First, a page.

The following simplified file uses PUT to save and GET to retrieve the initial total number of moles (Basic function TOTMOL). It uses USER_PRINT to write to the output file the difference with the total number of moles in each cell between the initial and the final concentrations, and further calculates the ratio of the change in S to the change in Ca, which is very close to 1.0 in all cases. Note that the TRANSPORT calculation will achieve steady state soon after one pore volume has passed through the column. I used 24 steps to allow for two pore volumes. Also, I think "constant flux" or "flux flux" make more sense for the boundary conditions. INCREMENTAL_REACTIONS has no effect on the TRANSPORT calculations.

You can convert PHREEQC results to mol/kgs if necessary (mass of solution = RHO * SOLN_VOL), but if you are going to use PHREEQC, it is easier to work with its natural unit mol/kgw and mass of water [Basic function TOT("water")].


--- Code: ---SOLUTION 0 red_sea
temp 24.5 #average of Al-Taani et al., 2014 and Longinelli and Craig, 1967..
pH 8.22 charge #None
pe 0.2679    #Al-Taani et al., 2014 // 4.00 is the default (?) // 4.00 is the default (?)
units ppm
Mn 0.000306 #Al-Taani et al., 2014 for the Northern Gulf of Aqaba
Fe 0.006281 #Al-Taani et al., 2014 for the Northern Gulf of Aqaba
B 1.344 #Al-Taani et al., 2014
Cl 24756 #https://www.lenntech.com/composition-seawater.htm in the Red Sea, and Longinelli and Craig, 1967
Na 16417.2 #https://www.lenntech.com/composition-seawater.htm in the Red Sea, and Longinelli and Craig, 1967 describes [Na]=15834
S(6) 9500 #Longinelli and Craig, 1967 and Llyod, 1967
Ca 774 #Abdel-Aal et al., 2015
K 301 #Abdel-Aal et al., 2015
Mg 1646 #Abdel-Aal et al., 2015
Sr 8.3 #Bernat, Church, and Allegre, 1972 from the Mediterranean
Ba 0.011 #Bernat, Church, and Allegre, 1972 from the Mediterranean
Li 0.228 #Stoffyn-Egli and Mackenzie, 1984 for the Mediterranean Sea
-water 17.378153556381264
USER_PRINT
10 IF GET(1) <= 0 THEN PUT(TOTMOL("S"), 1)
20 IF GET(2) <= 0 THEN PUT(TOTMOL("Ca"), 2)
END
SOLUTION 1-12 Initial solution in the RO module
temp 25
pH 7 charge
-water 17.378153556381264
END
EQUILIBRIUM_PHASES 1-12
Gypsum 0 0
END
REACTION 1
H2O -1; 9.057149147747937
REACTION 2
H2O -1; 8.952016761697115
REACTION 3
H2O -1; 8.846884375646292
REACTION 4
H2O -1; 8.74175198959547
REACTION 5
H2O -1; 8.636619603544647
REACTION 6
H2O -1; 8.531487217493824
REACTION 7
H2O -1; 8.426354831443
REACTION 8
H2O -1; 8.321222445392177
REACTION 9
H2O -1; 8.216090059341354
REACTION 10
H2O -1; 8.110957673290532
REACTION 11
H2O -1; 8.005825287239709
REACTION 12
H2O -1; 7.9006929011888865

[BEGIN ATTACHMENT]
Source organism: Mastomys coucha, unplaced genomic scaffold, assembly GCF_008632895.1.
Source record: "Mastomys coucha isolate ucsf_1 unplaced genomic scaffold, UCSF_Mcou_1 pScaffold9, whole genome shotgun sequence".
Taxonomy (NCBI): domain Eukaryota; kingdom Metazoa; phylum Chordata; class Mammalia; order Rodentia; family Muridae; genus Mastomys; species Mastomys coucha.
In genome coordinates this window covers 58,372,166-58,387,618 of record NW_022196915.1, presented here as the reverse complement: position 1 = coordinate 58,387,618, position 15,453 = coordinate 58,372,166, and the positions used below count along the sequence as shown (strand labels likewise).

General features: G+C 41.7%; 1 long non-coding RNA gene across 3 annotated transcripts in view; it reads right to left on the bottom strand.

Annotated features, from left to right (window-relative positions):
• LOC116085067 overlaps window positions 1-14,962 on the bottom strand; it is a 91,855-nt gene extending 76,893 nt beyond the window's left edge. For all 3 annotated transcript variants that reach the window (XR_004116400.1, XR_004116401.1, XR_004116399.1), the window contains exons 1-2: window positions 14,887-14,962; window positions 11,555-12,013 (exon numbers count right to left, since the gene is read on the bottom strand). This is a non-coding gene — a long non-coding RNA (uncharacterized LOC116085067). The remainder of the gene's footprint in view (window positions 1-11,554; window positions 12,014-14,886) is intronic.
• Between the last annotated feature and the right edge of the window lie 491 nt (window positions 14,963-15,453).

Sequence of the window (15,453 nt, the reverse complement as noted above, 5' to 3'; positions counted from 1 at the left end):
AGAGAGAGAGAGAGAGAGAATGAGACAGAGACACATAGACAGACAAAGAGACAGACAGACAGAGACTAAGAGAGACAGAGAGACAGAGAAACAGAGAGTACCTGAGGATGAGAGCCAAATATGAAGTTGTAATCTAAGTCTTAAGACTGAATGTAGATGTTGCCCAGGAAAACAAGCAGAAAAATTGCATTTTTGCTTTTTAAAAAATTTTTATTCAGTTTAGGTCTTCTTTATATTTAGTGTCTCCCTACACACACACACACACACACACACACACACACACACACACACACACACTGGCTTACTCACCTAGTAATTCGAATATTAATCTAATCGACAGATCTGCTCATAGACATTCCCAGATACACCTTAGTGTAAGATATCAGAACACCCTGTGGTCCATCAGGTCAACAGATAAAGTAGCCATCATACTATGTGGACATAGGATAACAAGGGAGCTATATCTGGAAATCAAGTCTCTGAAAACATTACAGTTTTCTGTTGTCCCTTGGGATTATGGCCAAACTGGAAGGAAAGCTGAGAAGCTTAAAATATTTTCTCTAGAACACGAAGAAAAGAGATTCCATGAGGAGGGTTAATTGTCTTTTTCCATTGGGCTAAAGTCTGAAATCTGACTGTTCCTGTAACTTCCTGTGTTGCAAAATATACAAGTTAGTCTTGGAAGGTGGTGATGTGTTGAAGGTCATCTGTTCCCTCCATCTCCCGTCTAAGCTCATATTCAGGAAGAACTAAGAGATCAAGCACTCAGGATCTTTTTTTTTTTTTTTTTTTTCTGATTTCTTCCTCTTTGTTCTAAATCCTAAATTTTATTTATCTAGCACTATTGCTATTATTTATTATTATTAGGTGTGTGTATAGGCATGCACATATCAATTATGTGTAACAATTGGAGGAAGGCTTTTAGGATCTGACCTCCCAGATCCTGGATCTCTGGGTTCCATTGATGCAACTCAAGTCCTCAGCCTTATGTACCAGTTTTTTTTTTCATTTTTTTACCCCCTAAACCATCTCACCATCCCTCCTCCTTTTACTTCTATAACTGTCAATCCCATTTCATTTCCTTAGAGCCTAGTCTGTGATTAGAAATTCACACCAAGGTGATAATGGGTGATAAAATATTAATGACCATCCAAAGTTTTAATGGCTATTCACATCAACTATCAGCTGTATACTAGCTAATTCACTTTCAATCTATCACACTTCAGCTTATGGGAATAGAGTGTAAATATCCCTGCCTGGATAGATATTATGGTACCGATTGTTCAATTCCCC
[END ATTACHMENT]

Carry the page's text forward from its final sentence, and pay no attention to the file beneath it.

#linear_permeate
    #Effluent module 1:
        #Estimated CF: 1.118E0
        #Estimated solution mass: 15.545180409311685
END

TRANSPORT
-cells 12
-shifts 24
-lengths 0.08466666666666667
-time_step 3.946329703005324 # this satisfies the Courant condition with a feed velocity of 2.575E-1 m/s
-initial_time 0
-boundary_conditions flux flux
-punch_cells 1-12
-print_cells           1-12
-punch_frequency       24
-print_frequency        1
#-correct_disp

USER_PRINT
10 d_S = GET(1) - TOTMOL("S")
20 d_Ca = GET(2) - TOTMOL("Ca")
30 PRINT "Delta S, moles:   ", d_S
40 PRINT "Delta Ca, moles:  ", d_Ca
50 PRINT "Delta S/Delta Ca:", STR_F$(d_S/d_Ca, 20, 15)

USER_GRAPH 1
    -headings               dist H2O,kg Cl,mol/kgw
    -axis_titles            "Distance, meters" "Kilograms of water" "Molality"
    -initial_solutions      false
    -connect_simulations    true
    -plot_concentration_vs  x
  -start
10 GRAPH_X DIST
20 GRAPH_Y TOT("water")
30 GRAPH_SY TOT("Cl")
  -end
    -active                 true

--- End code ---

dlparkhurst:
(2) You are writing only step 51 to the selected output file. The d_Gypsum is the change from step 50 to step 51, whereas the value for Gypsum is the total amount of Gypsum precipitated in the cell over the entire simulation.

Here is a file that prints only cell 6 to the selected output file, but it prints each of the 24 transport steps. It takes a few steps before Gypsum precipitates, but you will find that if you sum the d_Gypsum value for a selected step with the Gypsum value for the previous step, you will arrive at the Gypsum value for the selected step.


--- Code: ---SOLUTION 0 red_sea
temp 24.5 #average of Al-Taani et al., 2014 and Longinelli and Craig, 1967..
pH 8.22 charge #None
pe 0.2679    #Al-Taani et al., 2014 // 4.00 is the default (?) // 4.00 is the default (?)
units ppm
Mn 0.000306 #Al-Taani et al., 2014 for the Northern Gulf of Aqaba
Fe 0.006281 #Al-Taani et al., 2014 for the Northern Gulf of Aqaba
B 1.344 #Al-Taani et al., 2014
Cl 24756 #https://www.lenntech.com/composition-seawater.htm in the Red Sea, and Longinelli and Craig, 1967
Na 16417.2 #https://www.lenntech.com/composition-seawater.htm in the Red Sea, and Longinelli and Craig, 1967 describes [Na]=15834
S(6) 9500 #Longinelli and Craig, 1967 and Llyod, 1967
Ca 774 #Abdel-Aal et al., 2015
K 301 #Abdel-Aal et al., 2015
Mg 1646 #Abdel-Aal et al., 2015
Sr 8.3 #Bernat, Church, and Allegre, 1972 from the Mediterranean
Ba 0.011 #Bernat, Church, and Allegre, 1972 from the Mediterranean
Li 0.228 #Stoffyn-Egli and Mackenzie, 1984 for the Mediterranean Sea
-water 17.378153556381264
SOLUTION 1-12 Initial solution in the RO module
temp 25
pH 7 charge
-water 17.378153556381264
END
EQUILIBRIUM_PHASES 1-12
Gypsum 0 0
END
REACTION 1
H2O -1; 9.057149147747937
REACTION 2
H2O -1; 8.952016761697115
REACTION 3
H2O -1; 8.846884375646292
REACTION 4
H2O -1; 8.74175198959547
REACTION 5
H2O -1; 8.636619603544647
REACTION 6
H2O -1; 8.531487217493824
REACTION 7
H2O -1; 8.426354831443
REACTION 8
H2O -1; 8.321222445392177
REACTION 9
H2O -1; 8.216090059341354
REACTION 10
H2O -1; 8.110957673290532
REACTION 11
H2O -1; 8.005825287239709
REACTION 12
H2O -1; 7.9006929011888865

#linear_permeate
    #Effluent module 1:
        #Estimated CF: 1.118E0
        #Estimated solution mass: 15.545180409311685
END
SELECTED_OUTPUT 2
-file red_sea.txt
-saturation_indices Gypsum
-equilibrium_phases Gypsum
-time true
-solution
-step
TRANSPORT
-cells 12
-shifts 24
-lengths 0.08466666666666667
-time_step 3.946329703005324 # this satisfies the Courant condition with a feed velocity of 2.575E-1 m/s
-initial_time 0
-boundary_conditions flux flux
-punch_cells 6
-print_cells            6
-print_cells            1-12
-punch_frequency       1
-print_frequency        1
END

--- End code ---

dlparkhurst:
(3) Unexpected mineral precipitation trend

O ye of little faith. There is nothing wrong with the calculation.

The simple answer is that you are removing less water at each successive cell. In a thought experiment, if you removed zero water from a cell, you would precipitate zero gypsum.

The more complicated answer is that you remove some water, and gypsum precipitates to a saturation index of zero, but the fraction of the bare ions Ca+2 and SO4-2, the activities of all species, the activity coefficients, and the activity of water are all changing. The net effects of all of these changes are not obvious.

dlparkhurst:
(4) I'm not that good at at the stagnant zone calculations. If you provide a simple example as a .pqi file, I will look at it, but no promises.

Make sure you look at the section Transport in Dual Porosity Media in the 1999 manual and example 13 in the 2013 manual.